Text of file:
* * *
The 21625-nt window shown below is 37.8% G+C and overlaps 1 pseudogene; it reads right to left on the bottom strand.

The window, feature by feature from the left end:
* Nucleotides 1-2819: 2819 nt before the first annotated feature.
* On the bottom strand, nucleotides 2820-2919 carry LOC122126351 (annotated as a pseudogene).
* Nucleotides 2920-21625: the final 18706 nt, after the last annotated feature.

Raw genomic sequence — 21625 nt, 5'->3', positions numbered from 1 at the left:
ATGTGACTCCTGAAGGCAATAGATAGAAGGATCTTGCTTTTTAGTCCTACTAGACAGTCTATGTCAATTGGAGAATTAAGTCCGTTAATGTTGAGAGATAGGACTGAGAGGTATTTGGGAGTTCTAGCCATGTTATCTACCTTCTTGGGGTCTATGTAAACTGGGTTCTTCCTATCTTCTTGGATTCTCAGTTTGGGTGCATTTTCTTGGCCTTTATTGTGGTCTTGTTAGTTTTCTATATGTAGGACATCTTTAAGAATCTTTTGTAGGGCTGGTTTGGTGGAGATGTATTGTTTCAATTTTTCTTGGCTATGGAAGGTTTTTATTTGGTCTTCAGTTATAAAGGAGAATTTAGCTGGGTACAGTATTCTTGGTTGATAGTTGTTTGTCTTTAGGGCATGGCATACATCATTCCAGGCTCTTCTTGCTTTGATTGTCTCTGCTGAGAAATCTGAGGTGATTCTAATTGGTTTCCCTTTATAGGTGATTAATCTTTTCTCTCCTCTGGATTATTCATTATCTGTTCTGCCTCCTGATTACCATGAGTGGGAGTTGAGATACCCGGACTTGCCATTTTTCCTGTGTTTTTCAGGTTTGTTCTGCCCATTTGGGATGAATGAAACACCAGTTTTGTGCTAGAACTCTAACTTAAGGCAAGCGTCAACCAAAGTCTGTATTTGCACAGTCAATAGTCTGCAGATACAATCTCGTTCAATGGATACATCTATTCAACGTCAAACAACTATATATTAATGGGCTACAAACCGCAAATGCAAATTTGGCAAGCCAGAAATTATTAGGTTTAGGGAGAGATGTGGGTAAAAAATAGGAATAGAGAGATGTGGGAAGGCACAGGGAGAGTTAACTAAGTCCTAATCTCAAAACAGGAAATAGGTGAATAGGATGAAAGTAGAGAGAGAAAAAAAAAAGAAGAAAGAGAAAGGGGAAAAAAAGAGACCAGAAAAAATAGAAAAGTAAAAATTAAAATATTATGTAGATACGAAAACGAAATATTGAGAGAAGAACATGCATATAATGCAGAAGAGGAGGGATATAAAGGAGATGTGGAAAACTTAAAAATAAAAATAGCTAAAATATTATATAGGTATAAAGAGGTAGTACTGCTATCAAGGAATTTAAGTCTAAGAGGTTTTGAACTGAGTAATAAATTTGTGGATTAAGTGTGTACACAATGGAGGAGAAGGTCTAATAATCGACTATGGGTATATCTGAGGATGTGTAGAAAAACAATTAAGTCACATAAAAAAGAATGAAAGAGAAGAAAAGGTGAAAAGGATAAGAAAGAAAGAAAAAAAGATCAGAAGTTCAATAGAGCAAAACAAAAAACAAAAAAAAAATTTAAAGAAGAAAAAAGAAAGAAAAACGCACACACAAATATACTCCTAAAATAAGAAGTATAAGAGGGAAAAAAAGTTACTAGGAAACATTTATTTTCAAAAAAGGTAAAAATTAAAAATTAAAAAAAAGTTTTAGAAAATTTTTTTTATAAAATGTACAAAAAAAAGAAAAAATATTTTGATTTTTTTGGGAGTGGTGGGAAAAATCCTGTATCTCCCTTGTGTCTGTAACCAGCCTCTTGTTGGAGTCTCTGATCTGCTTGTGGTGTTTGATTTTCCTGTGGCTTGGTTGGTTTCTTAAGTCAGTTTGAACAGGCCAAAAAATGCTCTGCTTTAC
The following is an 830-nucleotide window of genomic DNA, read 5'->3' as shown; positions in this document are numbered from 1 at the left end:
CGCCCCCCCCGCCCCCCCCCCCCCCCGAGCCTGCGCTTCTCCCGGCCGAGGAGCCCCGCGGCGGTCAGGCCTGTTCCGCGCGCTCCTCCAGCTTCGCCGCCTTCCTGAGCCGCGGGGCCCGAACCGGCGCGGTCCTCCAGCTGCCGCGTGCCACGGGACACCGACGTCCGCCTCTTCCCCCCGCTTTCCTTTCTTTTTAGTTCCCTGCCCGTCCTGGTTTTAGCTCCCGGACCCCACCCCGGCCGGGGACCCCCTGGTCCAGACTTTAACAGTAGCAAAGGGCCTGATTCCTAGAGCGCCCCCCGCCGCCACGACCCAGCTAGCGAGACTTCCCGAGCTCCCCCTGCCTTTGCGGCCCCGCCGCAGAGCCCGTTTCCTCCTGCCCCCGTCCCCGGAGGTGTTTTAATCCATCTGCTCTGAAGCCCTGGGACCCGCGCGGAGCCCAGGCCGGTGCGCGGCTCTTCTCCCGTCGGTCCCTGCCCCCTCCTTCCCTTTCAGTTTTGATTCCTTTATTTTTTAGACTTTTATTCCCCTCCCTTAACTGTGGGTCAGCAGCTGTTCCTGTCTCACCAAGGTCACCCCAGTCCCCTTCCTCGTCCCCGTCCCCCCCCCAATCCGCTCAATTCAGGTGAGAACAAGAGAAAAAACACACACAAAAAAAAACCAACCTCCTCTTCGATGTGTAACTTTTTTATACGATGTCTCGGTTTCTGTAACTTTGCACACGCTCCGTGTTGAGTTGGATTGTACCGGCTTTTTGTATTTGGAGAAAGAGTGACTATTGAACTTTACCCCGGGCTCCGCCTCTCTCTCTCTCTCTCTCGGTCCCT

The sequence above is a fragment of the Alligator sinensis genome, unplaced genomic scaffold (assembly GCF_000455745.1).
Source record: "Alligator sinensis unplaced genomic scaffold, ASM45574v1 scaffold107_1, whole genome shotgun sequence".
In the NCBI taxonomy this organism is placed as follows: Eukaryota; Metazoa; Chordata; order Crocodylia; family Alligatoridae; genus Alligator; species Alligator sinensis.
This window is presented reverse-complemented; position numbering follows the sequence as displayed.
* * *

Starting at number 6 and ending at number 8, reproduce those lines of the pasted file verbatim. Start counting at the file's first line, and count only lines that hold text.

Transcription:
Raw genomic sequence — 21625 nt, 5'->3', positions numbered from 1 at the left:
ATGTGACTCCTGAAGGCAATAGATAGAAGGATCTTGCTTTTTAGTCCTACTAGACAGTCTATGTCAATTGGAGAATTAAGTCCGTTAATGTTGAGAGATAGGACTGAGAGGTATTTGGGAGTTCTAGCCATGTTATCTACCTTCTTGGGGTCTATGTAAACTGGGTTCTTCCTATCTTCTTGGATTCTCAGTTTGGGTGCATTTTCTTGGCCTTTATTGTGGTCTTGTTAGTTTTCTATATGTAGGACATCTTTAAGAATCTTTTGTAGGGCTGGTTTGGTGGAGATGTATTGTTTCAATTTTTCTTGGCTATGGAAGGTTTTTATTTGGTCTTCAGTTATAAAGGAGAATTTAGCTGGGTACAGTATTCTTGGTTGATAGTTGTTTGTCTTTAGGGCATGGCATACATCATTCCAGGCTCTTCTTGCTTTGATTGTCTCTGCTGAGAAATCTGAGGTGATTCTAATTGGTTTCCCTTTATAGGTGATTAATCTTTTCTCTCCTCTGGATTATTCATTATCTGTTCTGCCTCCTGATTACCATGAGTGGGAGTTGAGATACCCGGACTTGCCATTTTTCCTGTGTTTTTCAGGTTTGTTCTGCCCATTTGGGATGAATGAAACACCAGTTTTGTGCTAGAACTCTAACTTAAGGCAAGCGTCAACCAAAGTCTGTATTTGCACAGTCAATAGTCTGCAGATACAATCTCGTTCAATGGATACATCTATTCAACGTCAAACAACTATATATTAATGGGCTACAAACCGCAAATGCAAATTTGGCAAGCCAGAAATTATTAGGTTTAGGGAGAGATGTGGGTAAAAAATAGGAATAGAGAGATGTGGGAAGGCACAGGGAGAGTTAACTAAGTCCTAATCTCAAAACAGGAAATAGGTGAATAGGATGAAAGTAGAGAGAGAAAAAAAAAAGAAGAAAGAGAAAGGGGAAAAAAAGAGACCAGAAAAAATAGAAAAGTAAAAATTAAAATATTATGTAGATACGAAAACGAAATATTGAGAGAAGAACATGCATATAATGCAGAAGAGGAGGGATATAAAGGAGATGTGGAAAACTTAAAAATAAAAATAGCTAAAATATTATATAGGTATAAAGAGGTAGTACTGCTATCAAGGAATTTAAGTCTAAGAGGTTTTGAACTGAGTAATAAATTTGTGGATTAAGTGTGTACACAATGGAGGAGAAGGTCTAATAATCGACTATGGGTATATCTGAGGATGTGTAGAAAAACAATTAAGTCACATAAAAAAGAATGAAAGAGAAGAAAAGGTGAAAAGGATAAGAAAGAAAGAAAAAAAGATCAGAAGTTCAATAGAGCAAAACAAAAAACAAAAAAAAAATTTAAAGAAGAAAAAAGAAAGAAAAACGCACACACAAATATACTCCTAAAATAAGAAGTATAAGAGGGAAAAAAAGTTACTAGGAAACATTTATTTTCAAAAAAGGTAAAAATTAAAAATTAAAAAAAAGTTTTAGAAAATTTTTTTTATAAAATGTACAAAAAAAAGAAAAAATATTTTGATTTTTTTGGGAGTGGTGGGAAAAATCCTGTATCTCCCTTGTGTCTGTAACCAGCCTCTTGTTGGAGTCTCTGATCTGCTTGTGGTGTTTGATTTTCCTGTGGCTTGGTTGGTTTCTTAAGTCAGTTTGAACAGGCCAAAAAATGCTCTGCTTTAC
The following is an 830-nucleotide window of genomic DNA, read 5'->3' as shown; positions in this document are numbered from 1 at the left end: